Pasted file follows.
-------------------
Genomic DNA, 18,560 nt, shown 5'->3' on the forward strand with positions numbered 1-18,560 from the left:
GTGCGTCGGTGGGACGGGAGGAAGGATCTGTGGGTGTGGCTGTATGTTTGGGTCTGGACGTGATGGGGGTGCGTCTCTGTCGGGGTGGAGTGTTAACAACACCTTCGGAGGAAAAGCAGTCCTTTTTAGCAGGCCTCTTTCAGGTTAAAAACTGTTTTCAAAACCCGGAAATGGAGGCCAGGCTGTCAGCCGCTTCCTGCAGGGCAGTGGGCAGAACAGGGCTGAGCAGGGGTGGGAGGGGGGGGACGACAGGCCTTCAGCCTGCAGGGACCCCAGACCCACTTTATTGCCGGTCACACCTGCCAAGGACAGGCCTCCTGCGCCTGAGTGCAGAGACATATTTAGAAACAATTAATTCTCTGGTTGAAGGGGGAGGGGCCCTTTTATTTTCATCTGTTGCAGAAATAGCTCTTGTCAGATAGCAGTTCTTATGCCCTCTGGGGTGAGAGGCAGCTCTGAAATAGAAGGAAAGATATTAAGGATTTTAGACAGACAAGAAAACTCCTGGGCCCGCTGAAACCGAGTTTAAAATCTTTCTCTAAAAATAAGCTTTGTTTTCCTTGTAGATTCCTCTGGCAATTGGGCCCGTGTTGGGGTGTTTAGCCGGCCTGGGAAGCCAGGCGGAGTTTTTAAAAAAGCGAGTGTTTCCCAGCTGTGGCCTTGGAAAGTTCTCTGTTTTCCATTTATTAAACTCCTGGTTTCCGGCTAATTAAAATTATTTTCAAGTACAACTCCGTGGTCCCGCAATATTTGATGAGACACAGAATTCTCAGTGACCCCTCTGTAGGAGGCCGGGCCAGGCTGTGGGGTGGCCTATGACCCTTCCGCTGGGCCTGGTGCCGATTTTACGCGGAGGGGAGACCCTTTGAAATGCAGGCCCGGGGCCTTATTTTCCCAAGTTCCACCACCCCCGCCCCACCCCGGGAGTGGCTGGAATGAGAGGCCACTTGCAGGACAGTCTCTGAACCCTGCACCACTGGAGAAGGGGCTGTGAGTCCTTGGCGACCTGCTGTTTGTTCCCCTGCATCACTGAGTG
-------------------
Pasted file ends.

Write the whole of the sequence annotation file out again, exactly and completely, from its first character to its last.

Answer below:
Genomic DNA, 18,560 nt, shown 5'->3' on the forward strand with positions numbered 1-18,560 from the left:
GTGCGTCGGTGGGACGGGAGGAAGGATCTGTGGGTGTGGCTGTATGTTTGGGTCTGGACGTGATGGGGGTGCGTCTCTGTCGGGGTGGAGTGTTAACAACACCTTCGGAGGAAAAGCAGTCCTTTTTAGCAGGCCTCTTTCAGGTTAAAAACTGTTTTCAAAACCCGGAAATGGAGGCCAGGCTGTCAGCCGCTTCCTGCAGGGCAGTGGGCAGAACAGGGCTGAGCAGGGGTGGGAGGGGGGGGACGACAGGCCTTCAGCCTGCAGGGACCCCAGACCCACTTTATTGCCGGTCACACCTGCCAAGGACAGGCCTCCTGCGCCTGAGTGCAGAGACATATTTAGAAACAATTAATTCTCTGGTTGAAGGGGGAGGGGCCCTTTTATTTTCATCTGTTGCAGAAATAGCTCTTGTCAGATAGCAGTTCTTATGCCCTCTGGGGTGAGAGGCAGCTCTGAAATAGAAGGAAAGATATTAAGGATTTTAGACAGACAAGAAAACTCCTGGGCCCGCTGAAACCGAGTTTAAAATCTTTCTCTAAAAATAAGCTTTGTTTTCCTTGTAGATTCCTCTGGCAATTGGGCCCGTGTTGGGGTGTTTAGCCGGCCTGGGAAGCCAGGCGGAGTTTTTAAAAAAGCGAGTGTTTCCCAGCTGTGGCCTTGGAAAGTTCTCTGTTTTCCATTTATTAAACTCCTGGTTTCCGGCTAATTAAAATTATTTTCAAGTACAACTCCGTGGTCCCGCAATATTTGATGAGACACAGAATTCTCAGTGACCCCTCTGTAGGAGGCCGGGCCAGGCTGTGGGGTGGCCTATGACCCTTCCGCTGGGCCTGGTGCCGATTTTACGCGGAGGGGAGACCCTTTGAAATGCAGGCCCGGGGCCTTATTTTCCCAAGTTCCACCACCCCCGCCCCACCCCGGGAGTGGCTGGAATGAGAGGCCACTTGCAGGACAGTCTCTGAACCCTGCACCACTGGAGAAGGGGCTGTGAGTCCTTGGCGACCTGCTGTTTGTTCCCCTGCATCACTGAGTG